- Blossoms of the black locust are known for their diuretic, emollient and anti-spasmodic properties. Some also consume cooked flowers to relieve eye problems. The flowers are even known to contain a chemical which may help to combat tumors. The crushed flowers help in healing of the skin after burns. They may be applied to the affected area and left on for a couple of hours.
- Infusion can be prepared with a teaspoonful of black locust flowers and a cup of water. Drinking this after meals helps to alleviate burning in the stomach and is helpful for people with gastritis.
- Hot black locust tea helps in treating cough, sore throat, bronchitis and asthma.
- Add lime flowers to an infusion of black locust flowers to prepare a relaxing remedy for mental fatigue and nervousness.
- Inner bark and root bark of the black locust helps to remove waste from the body. The root bark is occasionally chewed to induce vomiting. It may also be placed in the mouth to cure a toothache.
- The fruits, berries and seedpods are used as an analgesic due to their narcotic properties.
- Leaves of black locust are known to improve secretion and flow of bile. The juice obtained from the leaves may also help to fight against viruses. The dried leaves may be used to heal burns and wounds.
- Black locust seeds are usually boiled to reduce the bitterness and then consumed. The seedpods may also be eaten as they contain a sweet pulp. The seeds are known to be rich in nutrients.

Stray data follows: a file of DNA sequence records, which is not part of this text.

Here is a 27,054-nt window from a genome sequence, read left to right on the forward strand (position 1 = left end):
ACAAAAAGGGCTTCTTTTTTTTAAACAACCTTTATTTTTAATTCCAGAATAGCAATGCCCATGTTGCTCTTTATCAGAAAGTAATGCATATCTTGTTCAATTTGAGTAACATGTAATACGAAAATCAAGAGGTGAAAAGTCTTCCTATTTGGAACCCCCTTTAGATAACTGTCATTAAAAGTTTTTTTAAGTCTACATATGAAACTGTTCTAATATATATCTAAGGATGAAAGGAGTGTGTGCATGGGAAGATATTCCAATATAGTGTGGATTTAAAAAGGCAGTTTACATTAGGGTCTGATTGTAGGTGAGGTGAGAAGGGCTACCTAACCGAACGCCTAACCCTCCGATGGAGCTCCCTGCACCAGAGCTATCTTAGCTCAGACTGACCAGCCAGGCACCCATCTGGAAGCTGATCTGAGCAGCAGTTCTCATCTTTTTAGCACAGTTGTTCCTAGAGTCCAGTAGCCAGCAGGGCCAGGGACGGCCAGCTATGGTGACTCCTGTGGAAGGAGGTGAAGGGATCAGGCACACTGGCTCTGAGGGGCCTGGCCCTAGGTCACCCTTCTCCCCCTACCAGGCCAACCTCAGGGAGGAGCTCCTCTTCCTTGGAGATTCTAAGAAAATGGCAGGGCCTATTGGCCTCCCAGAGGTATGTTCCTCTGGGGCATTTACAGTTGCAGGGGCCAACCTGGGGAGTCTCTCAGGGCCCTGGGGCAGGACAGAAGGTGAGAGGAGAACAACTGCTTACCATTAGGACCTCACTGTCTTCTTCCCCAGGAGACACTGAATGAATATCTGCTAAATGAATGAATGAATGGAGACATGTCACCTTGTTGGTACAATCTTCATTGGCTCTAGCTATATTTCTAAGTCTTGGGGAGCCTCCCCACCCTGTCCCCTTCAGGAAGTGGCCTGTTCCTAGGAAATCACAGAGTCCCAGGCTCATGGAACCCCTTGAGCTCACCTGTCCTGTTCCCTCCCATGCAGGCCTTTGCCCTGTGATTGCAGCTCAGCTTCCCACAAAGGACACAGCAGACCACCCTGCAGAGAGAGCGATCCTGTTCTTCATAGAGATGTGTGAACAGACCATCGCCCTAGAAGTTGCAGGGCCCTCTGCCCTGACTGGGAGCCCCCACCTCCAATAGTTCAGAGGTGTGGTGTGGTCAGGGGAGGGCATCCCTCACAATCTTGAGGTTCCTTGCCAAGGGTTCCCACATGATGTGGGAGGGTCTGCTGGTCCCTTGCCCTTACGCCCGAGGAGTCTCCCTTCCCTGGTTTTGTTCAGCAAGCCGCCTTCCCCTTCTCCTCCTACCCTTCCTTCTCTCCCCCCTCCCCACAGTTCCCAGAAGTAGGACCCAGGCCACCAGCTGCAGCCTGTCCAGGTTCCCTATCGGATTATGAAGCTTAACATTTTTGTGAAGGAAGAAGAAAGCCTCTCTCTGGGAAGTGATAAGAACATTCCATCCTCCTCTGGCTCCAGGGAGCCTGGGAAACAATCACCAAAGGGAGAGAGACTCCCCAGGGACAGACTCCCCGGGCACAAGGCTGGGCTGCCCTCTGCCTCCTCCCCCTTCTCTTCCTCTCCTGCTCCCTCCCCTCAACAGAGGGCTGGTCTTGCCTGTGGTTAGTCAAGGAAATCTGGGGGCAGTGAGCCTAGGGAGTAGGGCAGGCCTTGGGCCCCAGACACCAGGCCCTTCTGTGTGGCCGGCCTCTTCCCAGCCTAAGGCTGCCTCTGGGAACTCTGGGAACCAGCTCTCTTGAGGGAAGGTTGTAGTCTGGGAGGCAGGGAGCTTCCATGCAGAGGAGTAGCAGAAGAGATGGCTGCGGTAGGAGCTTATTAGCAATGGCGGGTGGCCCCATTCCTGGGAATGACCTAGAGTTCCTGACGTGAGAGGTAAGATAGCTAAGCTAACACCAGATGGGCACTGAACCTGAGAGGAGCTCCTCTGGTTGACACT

- Seed can be consumed after being cooked.
- They are boiled and used like peas.
- Young seedpods can be cooked.
- A strong, narcotic and intoxicating drink is made from the skin of the fruit.
- Piperonal is extracted from the plant; it is used as a vanilla substitute.
- Flowers can be consumed after being cooked.
- Fragrant aroma of flowers is used in making jams and pancakes.
- They can also be made into a pleasant drink.
- This species has been extensively planted for shelterbelts and windbreaks, and is also used to produce woody biomass for energy production.
- Its main use has been in the rehabilitation of former surface mine sites and for erosion control, but it is also used to rehabilitate contaminated soils, depleted soils, gravel pits, and logged areas, and to stabilize railroad embankments and highway edges.